This Magical Tree Is A Farmer’s Market On Branches

Courtesy of Sam Van Aken/National Geographic
Covered in pink and crimson flowers, the Tree Of 40 Fruit seems straight out of the planet Pandora. It seems even more otherworldly when you learn that it bears, true to its namesake, a whopping 40 variations of heirloom stone fruits — such as cherries, peaches, plums, and almonds.

Created and cultivated by artist and Syracuse University professor Sam Van Aken, the project first started for reasons of pure curiosity: Why not play around with tree grafting in a personal nursery and make something cool? Van Aken told National Geographic that his curiosity on the subject has deep, um, roots: "When I'd seen it done as a child, it was Dr. Seuss and Frankenstein and just about everything fantastic."

The University of Kentucky's College of Agriculture defines graftage as "the joining of a bud or shoot to a plant with an established root system." In Van Aken's creations, he uses tape to adhere shoots, waiting until the cut essentially "heals" itself and fuses onto the main tree. And sadly, like other human-bred hybrids, the Tree Of 40 Fruit cannot reproduce on its own.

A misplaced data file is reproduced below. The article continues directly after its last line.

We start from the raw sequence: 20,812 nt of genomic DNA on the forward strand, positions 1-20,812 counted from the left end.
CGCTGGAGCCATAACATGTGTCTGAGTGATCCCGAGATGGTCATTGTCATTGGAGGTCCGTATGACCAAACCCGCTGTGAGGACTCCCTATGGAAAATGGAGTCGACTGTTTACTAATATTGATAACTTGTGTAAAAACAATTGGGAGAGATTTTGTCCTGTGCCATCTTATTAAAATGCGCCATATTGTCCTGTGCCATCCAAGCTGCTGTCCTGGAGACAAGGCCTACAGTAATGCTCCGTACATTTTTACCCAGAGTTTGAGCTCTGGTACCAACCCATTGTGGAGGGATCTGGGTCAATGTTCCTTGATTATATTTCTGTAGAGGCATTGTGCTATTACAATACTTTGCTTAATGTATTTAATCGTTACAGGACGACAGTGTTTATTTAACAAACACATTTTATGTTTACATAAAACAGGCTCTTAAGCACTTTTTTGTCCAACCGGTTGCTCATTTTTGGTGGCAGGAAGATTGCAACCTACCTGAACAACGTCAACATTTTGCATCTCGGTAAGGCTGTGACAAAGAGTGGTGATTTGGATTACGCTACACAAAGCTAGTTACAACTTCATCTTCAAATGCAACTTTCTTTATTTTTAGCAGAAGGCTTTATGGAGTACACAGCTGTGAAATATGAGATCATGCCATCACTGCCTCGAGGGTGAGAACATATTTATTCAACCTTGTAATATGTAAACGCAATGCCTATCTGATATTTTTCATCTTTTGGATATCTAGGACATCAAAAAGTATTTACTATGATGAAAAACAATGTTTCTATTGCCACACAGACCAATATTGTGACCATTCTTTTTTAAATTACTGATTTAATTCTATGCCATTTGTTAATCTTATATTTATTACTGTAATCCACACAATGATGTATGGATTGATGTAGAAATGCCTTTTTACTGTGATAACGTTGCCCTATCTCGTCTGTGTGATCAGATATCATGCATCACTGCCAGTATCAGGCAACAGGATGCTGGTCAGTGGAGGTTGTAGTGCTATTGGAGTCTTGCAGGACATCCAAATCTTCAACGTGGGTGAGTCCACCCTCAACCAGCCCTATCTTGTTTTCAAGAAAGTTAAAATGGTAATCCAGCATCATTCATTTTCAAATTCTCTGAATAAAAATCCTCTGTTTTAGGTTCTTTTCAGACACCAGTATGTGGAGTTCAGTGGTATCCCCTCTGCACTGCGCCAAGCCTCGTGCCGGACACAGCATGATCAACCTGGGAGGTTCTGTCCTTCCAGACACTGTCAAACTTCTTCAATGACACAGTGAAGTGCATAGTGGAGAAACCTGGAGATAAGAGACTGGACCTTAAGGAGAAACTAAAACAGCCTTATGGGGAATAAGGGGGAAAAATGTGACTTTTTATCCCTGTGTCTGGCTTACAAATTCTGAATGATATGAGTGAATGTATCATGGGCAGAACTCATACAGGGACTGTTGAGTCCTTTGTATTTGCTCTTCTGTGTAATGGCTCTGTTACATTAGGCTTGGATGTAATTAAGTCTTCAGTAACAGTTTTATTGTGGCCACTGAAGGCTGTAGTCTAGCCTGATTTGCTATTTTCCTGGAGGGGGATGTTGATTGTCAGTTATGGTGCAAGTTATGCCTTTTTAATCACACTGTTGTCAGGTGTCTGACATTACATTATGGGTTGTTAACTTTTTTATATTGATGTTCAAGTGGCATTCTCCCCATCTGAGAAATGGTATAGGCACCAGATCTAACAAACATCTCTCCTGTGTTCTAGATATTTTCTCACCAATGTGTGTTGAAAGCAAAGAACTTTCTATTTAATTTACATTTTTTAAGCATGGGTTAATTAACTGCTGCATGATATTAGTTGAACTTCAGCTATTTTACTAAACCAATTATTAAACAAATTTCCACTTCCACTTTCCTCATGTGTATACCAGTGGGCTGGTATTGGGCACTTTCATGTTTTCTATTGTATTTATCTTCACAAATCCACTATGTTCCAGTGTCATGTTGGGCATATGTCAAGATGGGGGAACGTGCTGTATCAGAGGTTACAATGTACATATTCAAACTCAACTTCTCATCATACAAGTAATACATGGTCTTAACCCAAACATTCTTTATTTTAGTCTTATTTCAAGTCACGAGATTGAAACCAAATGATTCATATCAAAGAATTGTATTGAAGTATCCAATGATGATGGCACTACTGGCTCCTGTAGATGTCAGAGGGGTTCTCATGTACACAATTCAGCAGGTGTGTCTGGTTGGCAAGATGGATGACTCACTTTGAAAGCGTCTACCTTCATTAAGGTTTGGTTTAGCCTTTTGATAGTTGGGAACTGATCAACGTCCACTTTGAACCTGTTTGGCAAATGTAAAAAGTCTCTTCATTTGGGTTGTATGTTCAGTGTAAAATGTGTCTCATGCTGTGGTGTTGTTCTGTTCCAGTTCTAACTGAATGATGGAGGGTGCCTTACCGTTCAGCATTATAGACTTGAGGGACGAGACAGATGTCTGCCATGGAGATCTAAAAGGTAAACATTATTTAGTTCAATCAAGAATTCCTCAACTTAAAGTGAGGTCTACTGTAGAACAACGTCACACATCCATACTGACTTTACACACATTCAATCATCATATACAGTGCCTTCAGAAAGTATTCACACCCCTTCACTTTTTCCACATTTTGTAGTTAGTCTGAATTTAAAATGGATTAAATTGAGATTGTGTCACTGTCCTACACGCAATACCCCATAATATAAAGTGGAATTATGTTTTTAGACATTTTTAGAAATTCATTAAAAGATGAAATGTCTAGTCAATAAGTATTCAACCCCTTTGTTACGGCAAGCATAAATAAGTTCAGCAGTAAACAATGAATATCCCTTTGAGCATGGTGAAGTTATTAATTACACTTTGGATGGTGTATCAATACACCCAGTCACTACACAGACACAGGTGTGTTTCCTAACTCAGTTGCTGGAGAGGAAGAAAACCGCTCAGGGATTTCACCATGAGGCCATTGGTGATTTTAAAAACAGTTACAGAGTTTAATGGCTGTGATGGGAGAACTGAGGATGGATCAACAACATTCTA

The mad-scientist mentality is very much alive in Van Aken, as he meticulously draws diagrams for each tree to map out all of the grafts added, adding notes on when and how grafts should bloom. After approximately nine years of grafting and growing, what results from each diagram is nothing short of performance art — a living timeline of sorts for the many varieties of spring and summer fruit.

There are now over a dozen Trees Of 40 Fruit spanning the country, located in museums and parks for people to stumble upon.

Van Aken's own website declares that the trees are meant to be simple catalysts: "Like the Tree of Life in the Garden of Eden, these trees are a potential; they are the beginning of a narrative that transforms the site they are located in." We can certainly take a cue from the Tree of 40 Fruit; maybe we should take the time to stop and smell the cherry (and plum and peach and almond) blossoms more often.
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Courtesy of Sam Van Aken/National Geographic
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